The Federal government has announced several COVID-19 relief packages for individuals and businesses which include enhancements to Employment Insurance (EI), an extension of certain income tax return deadlines, a postponement of final income tax and GST/HST payments and instalments, and a temporary wage subsidy for employers. Very few details initially accompanied this last measure, and it quickly became a source for much speculation as people were interested in knowing whether they qualified. 

Since that time legislation concerning the Temporary Wage Subsidy  for Employers ("TWSFE") has been released, passed by the House of Commons and now appears to need some revisions to account for the increase in the rate from 10 per cent to 75 per cent.  Here's how the TWSFE and the updates break down:

The TWSFE will permit eligible employers to reduce the amount of payroll income tax remittances made to the Canada Revenue Agency ("CRA") between March 15, 2020 and June 20, 2020, a period of three months. An eligible employer will include a non-profit organization, a registered charity, a Canadian controlled private corporation ("CCPC"), an individual or a partnership who pays salary, wages, bonuses or other remuneration to an employee. In addition, a CCPC will only be considered an eligible employer if its taxable capital for the preceding year, calculated on an associated group basis, was less than $15,000,000. Self-employed businesses, businesses carried on in partnership form and individuals who employ caregivers and nannies should be eligible for the TWSFE.

The TWSFE will be limited to 75 per cent of the remuneration paid by an eligible employer between March 15, 2020 and June 20, 2020. There is also a per employee cap of $1,375 and a maximum total subsidy of $25,000 per employer (note: these limits may be updated when further details are released on Monday). CCPCs that are associated with each other will each have their own $25,000 limit and will not be required to share or allocate this limit among them, unlike other income tax limits.

There will be no prescribed form to assist eligible employers in calculating and claiming the TWSFE. All calculations will be done manually, and a copy should be kept by the employer in the event that the CRA asks to see it at a later date. For employers who use a payroll service, it may be prudent to contact them directly as they may have the software to automatically calculate the TWSFE on your behalf. For employers who do not use a payroll service, Crowe Soberman can assist with the calculations.

Eligible employers can start reducing the income tax portion of their payroll remittances (the subsidy cannot be used to reduce EI premium or CPP contribution remittances) when they make their first remittance for remuneration paid after March 14, 2020. Alternatively, eligible employers can choose not to reduce their payroll remittances now but rather calculate the total TWSFE they were eligible for and request that the subsidy be paid to them at the end of the taxation year or be transferred to their 2021 payroll remittance account.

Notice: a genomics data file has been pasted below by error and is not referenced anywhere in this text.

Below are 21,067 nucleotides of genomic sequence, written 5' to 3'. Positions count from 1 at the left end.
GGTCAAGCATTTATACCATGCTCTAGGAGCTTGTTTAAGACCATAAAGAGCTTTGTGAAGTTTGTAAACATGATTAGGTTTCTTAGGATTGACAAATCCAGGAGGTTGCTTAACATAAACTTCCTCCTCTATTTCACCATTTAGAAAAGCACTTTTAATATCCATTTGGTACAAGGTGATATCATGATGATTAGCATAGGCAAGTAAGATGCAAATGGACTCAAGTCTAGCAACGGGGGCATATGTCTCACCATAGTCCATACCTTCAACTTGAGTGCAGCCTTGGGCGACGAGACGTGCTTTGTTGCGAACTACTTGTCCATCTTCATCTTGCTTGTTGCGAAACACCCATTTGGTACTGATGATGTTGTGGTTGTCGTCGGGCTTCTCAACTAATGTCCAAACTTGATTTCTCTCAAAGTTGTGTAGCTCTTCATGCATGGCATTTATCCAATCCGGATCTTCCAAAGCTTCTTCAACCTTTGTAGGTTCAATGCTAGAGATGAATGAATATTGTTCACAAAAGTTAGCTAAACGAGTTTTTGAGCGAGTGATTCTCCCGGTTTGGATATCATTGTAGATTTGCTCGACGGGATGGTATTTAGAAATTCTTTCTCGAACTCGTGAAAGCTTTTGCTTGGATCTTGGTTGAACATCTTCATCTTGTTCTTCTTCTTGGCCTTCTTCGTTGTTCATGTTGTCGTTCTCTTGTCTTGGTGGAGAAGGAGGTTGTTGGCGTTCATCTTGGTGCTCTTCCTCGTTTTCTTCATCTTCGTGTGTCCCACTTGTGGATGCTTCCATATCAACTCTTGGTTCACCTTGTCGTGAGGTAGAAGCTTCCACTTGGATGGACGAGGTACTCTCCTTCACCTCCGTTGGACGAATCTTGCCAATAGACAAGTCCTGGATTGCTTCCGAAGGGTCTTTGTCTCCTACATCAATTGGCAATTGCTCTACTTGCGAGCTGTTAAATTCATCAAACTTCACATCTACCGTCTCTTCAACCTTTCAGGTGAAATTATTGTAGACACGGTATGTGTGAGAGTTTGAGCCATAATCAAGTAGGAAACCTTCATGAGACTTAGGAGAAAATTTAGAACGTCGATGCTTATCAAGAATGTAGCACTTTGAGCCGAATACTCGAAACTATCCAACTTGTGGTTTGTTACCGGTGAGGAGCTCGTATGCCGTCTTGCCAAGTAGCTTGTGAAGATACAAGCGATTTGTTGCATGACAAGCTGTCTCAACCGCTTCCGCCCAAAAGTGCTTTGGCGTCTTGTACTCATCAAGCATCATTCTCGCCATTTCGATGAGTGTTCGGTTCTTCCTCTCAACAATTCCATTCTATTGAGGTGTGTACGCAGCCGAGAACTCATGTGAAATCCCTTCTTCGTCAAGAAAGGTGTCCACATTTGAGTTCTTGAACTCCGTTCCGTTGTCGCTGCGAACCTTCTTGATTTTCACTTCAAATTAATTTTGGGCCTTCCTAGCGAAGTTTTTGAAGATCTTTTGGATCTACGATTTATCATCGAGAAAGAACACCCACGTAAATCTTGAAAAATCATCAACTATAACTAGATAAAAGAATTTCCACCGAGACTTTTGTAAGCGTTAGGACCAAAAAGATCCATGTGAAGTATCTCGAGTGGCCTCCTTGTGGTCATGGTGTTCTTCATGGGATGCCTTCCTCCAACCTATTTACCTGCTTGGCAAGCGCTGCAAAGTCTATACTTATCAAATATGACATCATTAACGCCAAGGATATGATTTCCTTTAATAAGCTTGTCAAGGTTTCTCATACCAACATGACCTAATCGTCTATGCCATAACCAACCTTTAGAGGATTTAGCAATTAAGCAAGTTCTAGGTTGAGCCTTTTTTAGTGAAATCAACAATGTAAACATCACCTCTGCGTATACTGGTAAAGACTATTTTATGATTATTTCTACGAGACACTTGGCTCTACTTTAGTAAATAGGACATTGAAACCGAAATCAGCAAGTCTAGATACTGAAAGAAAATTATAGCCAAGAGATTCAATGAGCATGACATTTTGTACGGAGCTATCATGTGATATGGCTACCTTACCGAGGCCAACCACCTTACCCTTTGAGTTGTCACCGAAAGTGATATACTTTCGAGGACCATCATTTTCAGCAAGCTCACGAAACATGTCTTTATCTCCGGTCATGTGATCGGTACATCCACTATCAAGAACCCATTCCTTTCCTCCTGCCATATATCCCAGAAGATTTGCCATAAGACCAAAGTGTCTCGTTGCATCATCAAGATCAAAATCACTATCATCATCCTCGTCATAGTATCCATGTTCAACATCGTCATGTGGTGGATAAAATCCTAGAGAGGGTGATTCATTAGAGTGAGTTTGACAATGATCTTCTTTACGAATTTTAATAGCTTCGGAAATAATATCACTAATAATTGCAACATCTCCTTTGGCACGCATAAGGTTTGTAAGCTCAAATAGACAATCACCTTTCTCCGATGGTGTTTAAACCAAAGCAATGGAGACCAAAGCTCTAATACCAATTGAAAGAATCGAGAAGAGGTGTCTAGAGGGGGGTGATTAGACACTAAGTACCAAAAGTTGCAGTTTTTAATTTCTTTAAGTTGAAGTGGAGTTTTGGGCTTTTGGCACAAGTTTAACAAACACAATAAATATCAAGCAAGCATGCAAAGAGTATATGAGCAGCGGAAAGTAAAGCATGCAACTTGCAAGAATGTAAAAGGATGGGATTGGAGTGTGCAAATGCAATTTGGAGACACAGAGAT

It is important to keep in mind that a subsidy received from a government is considered taxable income. Eligible employers who receive this benefit will have to include the amount as income in the year it is received. Presumably, non-profit organizations and charities will not have to pay tax on the benefit received because they are generally exempt from income tax.

Example #1

XYZ Corporation is a CCPC and an eligible employer. It employs six people. In its first payroll period ending after March 14, 2020, it paid each employee gross wages of $4,000 as remuneration for work performed on March 15, 2020 and later. XYZ Corporation would be entitled to reduce the income tax portion of its payroll remittance by $8,250 (i.e. the lesser of: (i) $4,000 x 75% x 6 employees, and (ii) $1,375 x 6 employees).

Example #2

ABC Corporation and DEF Corporation are associated corporations because they are both controlled by the same person. Both corporations are CCPCs and eligible employers. ABC Corporation has 20 employees and has gross payroll for its first pay period ending after March 17, 2020 of $100,000 for work performed on March 15, 2020 and later. During this current pay period, none of its employees had gross salary of more than $13,750 for work performed on March 15, 2020 and later. DEF Corporation has one employee and it paid a bonus to him of $150,000 on March 20, 2020. ABC Corporation can reduce its payroll remittance for the current payroll period by $25,000 (i.e. the lesser of: (i) $100,000 x 75%, and (ii) $25,000). and DEF can reduce its payroll remittance for the current period by $1,375 (i.e. the maximum limit per employee). ABC Corporation will have reached its maximum limit and will not have the ability to claim any more future TWSFE. DEF Corporation will also not be eligible to claim any more TWSFE unless it employs additional employees and pays remuneration to them before June 20, 2020. 

The content of this article is intended to provide a general guide to the subject matter. Specialist advice should be sought about your specific circumstances.